Embattled Brazilian finance minister Guido Mantega will miss the IDB meeting that is being held in Costa de Sauipe, Bahia, as Brazil tries to pick up the pieces from this weeks Standard & Poors downgrade and amid fierce criticisms of fuel subsidies that crippled the finance of Petrobras, an oil company that Mantega also chairs.
S&P downgraded Petrobras along with several banks this week, while Brazil was assigned a BBB- rating on Monday. These came as relations between the financial markets and Mantega, who officially becomes the longest serving Brazilian finance minister in modern history, have become increasingly sour due to his interventionist style.
Brazil will be represented at the development bank meeting by Miriam Belchior, the planning minister who is the IDB governor, and the president of the central bank Alexandre Tombini. Mantega attended previous IDB meetings in Brazil in 2006 (just after his appointment) and in 2002 (when he was the oppositions economics spokeman).
Mantega is a political survivor (he was first appointed in 2006 by the former president Lula and he has piloted the Brazilian economy through the global financial crisis and beyond), but his longevity does not necessarily denote strength.
His long presence at the helm goes along a strong perception of deterioration in recent years, which is now reflected in the S&P decision, said Paulo Sotero, director of the Brazil Institute at the Woodrow Wilson Center in Washington, DC.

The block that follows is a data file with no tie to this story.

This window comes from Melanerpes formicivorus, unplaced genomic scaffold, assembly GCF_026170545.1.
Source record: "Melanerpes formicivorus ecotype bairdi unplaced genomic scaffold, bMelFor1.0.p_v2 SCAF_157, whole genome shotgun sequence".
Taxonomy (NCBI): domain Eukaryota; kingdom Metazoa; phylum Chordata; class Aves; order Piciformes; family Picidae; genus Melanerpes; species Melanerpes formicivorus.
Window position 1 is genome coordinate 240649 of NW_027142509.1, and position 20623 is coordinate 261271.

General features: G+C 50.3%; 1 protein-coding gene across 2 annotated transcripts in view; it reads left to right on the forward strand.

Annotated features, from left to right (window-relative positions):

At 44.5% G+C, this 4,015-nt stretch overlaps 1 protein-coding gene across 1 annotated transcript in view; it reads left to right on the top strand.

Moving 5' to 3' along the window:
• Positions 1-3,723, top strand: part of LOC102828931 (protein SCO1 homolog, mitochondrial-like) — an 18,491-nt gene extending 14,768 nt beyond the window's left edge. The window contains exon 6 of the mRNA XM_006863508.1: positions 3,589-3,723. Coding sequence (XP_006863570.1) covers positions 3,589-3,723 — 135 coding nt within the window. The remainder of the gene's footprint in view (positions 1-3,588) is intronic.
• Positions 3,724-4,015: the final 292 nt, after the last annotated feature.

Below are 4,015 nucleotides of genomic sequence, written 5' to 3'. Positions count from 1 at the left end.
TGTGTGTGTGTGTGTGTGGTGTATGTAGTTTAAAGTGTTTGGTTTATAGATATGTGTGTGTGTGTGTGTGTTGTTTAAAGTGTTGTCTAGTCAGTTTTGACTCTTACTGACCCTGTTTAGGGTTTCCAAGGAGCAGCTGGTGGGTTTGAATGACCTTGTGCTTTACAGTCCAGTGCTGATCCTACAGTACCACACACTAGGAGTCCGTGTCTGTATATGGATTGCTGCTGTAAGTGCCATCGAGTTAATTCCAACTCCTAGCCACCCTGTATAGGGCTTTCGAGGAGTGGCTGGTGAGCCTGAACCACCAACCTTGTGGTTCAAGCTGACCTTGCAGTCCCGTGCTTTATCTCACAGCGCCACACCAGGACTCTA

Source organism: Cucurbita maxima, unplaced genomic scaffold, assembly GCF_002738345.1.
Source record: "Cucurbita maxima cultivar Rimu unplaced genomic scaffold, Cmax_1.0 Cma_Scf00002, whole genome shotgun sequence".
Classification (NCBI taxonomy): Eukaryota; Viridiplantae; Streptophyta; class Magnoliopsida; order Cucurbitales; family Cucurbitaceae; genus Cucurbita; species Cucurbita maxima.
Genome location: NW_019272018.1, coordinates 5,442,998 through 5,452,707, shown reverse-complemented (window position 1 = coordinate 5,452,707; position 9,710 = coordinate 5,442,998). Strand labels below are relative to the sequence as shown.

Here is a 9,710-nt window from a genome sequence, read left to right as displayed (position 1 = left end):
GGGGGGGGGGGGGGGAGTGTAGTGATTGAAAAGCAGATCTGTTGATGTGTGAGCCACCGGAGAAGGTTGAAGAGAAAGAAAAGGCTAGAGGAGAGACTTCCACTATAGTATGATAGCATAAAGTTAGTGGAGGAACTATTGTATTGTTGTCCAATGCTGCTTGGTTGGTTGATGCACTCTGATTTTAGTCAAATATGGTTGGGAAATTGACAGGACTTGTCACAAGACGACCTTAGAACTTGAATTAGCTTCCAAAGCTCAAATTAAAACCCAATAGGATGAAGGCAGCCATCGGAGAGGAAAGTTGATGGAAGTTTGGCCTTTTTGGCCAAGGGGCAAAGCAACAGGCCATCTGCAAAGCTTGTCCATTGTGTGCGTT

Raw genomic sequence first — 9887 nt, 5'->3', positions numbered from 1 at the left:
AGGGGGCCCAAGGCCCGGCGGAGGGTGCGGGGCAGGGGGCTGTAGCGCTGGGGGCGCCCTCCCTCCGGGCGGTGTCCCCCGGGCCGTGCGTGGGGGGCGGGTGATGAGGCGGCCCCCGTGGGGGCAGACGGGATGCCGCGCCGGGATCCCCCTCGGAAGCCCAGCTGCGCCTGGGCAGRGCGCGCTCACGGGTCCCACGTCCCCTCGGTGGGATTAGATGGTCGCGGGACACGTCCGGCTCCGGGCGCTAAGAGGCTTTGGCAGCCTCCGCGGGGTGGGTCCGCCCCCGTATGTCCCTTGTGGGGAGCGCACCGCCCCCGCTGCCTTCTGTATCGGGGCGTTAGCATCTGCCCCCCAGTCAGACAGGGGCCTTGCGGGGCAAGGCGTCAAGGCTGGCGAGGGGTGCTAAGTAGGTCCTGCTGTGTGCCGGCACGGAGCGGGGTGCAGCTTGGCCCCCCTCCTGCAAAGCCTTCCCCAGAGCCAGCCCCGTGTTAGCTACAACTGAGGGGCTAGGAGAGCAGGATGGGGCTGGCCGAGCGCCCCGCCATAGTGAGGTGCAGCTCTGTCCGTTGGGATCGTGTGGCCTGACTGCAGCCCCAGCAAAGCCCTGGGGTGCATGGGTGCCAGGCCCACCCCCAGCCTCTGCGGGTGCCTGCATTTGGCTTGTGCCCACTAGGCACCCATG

The rating agencys latest move came as a cold shower after recent efforts by Brazilian officials to regain credibility. Mantega himself had recently announced a primary surplus target of 1.9% of GDP and pledged not to use creative accounting tricks anymore, while announcing budget cuts of 44 billion reais (around $19bn).
But Mantega was quick to criticize the downgrade, which he called inconsistent with the conditions of the Brazilian economy and contradictory compared to the strength of its fundamentals.
Their decision was announced very quickly after their visit to Brazil 10 days ago. It seems they were not ready to listen. It is like the decision had already been taken, said a person close to Mantega.
With the left being in power for more that 10 years in Brazil, Mantega has epitomized the transition from an orthodox economic policy model to a development-led approach, which has often taken investors aback. There is a noisy section of the financial market that does not like such a development profile, which consists in boosting production rather than pleasing the financial markets to make a quick buck, said an adviser.
The problem is that Brazil failed to deliver the projected economic growth in recent years while inflation remained around 6%.
The divorce between Mantega and the markets generally stem from the perception of public expenditures. When the government says it is going to cut spending, the markets do not take anything for granted. They would rather wait and see when officials will deliver.
Two examples of this will come today (Thurday) with the release of the February fiscal numbers and the social security deficits. At the moment Mantega is considered quite a weak minister because his credibility is low. He always announces optimistic scenarios that never come to pass, says David Fleischer, a political scientist in Brasilia. Even last week, he had a meeting with bankers in Brasilia, and they left very unhappy. They wanted a more pragmatic discussion, but they were unable to get it because of this blatant optimism.
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